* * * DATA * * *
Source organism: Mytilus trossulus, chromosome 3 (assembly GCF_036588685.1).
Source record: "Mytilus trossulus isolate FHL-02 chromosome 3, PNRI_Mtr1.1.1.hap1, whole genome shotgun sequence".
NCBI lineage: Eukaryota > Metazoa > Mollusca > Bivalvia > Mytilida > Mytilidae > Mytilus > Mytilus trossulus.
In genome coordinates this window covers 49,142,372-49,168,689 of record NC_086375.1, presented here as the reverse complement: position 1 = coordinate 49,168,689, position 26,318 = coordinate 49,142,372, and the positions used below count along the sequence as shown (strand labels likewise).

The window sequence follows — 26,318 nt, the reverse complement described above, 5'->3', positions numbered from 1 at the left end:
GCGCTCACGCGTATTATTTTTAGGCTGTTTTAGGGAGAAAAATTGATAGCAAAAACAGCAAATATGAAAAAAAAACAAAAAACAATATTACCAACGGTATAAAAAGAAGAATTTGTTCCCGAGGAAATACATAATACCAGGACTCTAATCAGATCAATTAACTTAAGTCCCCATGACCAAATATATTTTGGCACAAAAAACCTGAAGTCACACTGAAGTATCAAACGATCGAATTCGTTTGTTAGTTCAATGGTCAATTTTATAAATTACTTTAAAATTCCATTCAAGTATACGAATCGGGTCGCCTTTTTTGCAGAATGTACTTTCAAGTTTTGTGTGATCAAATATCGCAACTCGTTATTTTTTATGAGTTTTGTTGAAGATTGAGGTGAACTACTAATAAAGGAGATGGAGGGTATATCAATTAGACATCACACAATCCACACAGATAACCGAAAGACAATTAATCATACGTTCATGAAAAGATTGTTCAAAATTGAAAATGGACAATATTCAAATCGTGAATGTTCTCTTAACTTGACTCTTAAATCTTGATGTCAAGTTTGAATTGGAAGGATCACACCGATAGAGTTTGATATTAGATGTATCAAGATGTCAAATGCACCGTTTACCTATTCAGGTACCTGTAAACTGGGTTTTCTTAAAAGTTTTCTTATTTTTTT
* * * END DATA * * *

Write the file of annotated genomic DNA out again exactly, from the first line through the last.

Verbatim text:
Source organism: Mytilus trossulus, chromosome 3 (assembly GCF_036588685.1).
Source record: "Mytilus trossulus isolate FHL-02 chromosome 3, PNRI_Mtr1.1.1.hap1, whole genome shotgun sequence".
NCBI lineage: Eukaryota > Metazoa > Mollusca > Bivalvia > Mytilida > Mytilidae > Mytilus > Mytilus trossulus.
In genome coordinates this window covers 49,142,372-49,168,689 of record NC_086375.1, presented here as the reverse complement: position 1 = coordinate 49,168,689, position 26,318 = coordinate 49,142,372, and the positions used below count along the sequence as shown (strand labels likewise).

The window sequence follows — 26,318 nt, the reverse complement described above, 5'->3', positions numbered from 1 at the left end:
GCGCTCACGCGTATTATTTTTAGGCTGTTTTAGGGAGAAAAATTGATAGCAAAAACAGCAAATATGAAAAAAAAACAAAAAACAATATTACCAACGGTATAAAAAGAAGAATTTGTTCCCGAGGAAATACATAATACCAGGACTCTAATCAGATCAATTAACTTAAGTCCCCATGACCAAATATATTTTGGCACAAAAAACCTGAAGTCACACTGAAGTATCAAACGATCGAATTCGTTTGTTAGTTCAATGGTCAATTTTATAAATTACTTTAAAATTCCATTCAAGTATACGAATCGGGTCGCCTTTTTTGCAGAATGTACTTTCAAGTTTTGTGTGATCAAATATCGCAACTCGTTATTTTTTATGAGTTTTGTTGAAGATTGAGGTGAACTACTAATAAAGGAGATGGAGGGTATATCAATTAGACATCACACAATCCACACAGATAACCGAAAGACAATTAATCATACGTTCATGAAAAGATTGTTCAAAATTGAAAATGGACAATATTCAAATCGTGAATGTTCTCTTAACTTGACTCTTAAATCTTGATGTCAAGTTTGAATTGGAAGGATCACACCGATAGAGTTTGATATTAGATGTATCAAGATGTCAAATGCACCGTTTACCTATTCAGGTACCTGTAAACTGGGTTTTCTTAAAAGTTTTCTTATTTTTTT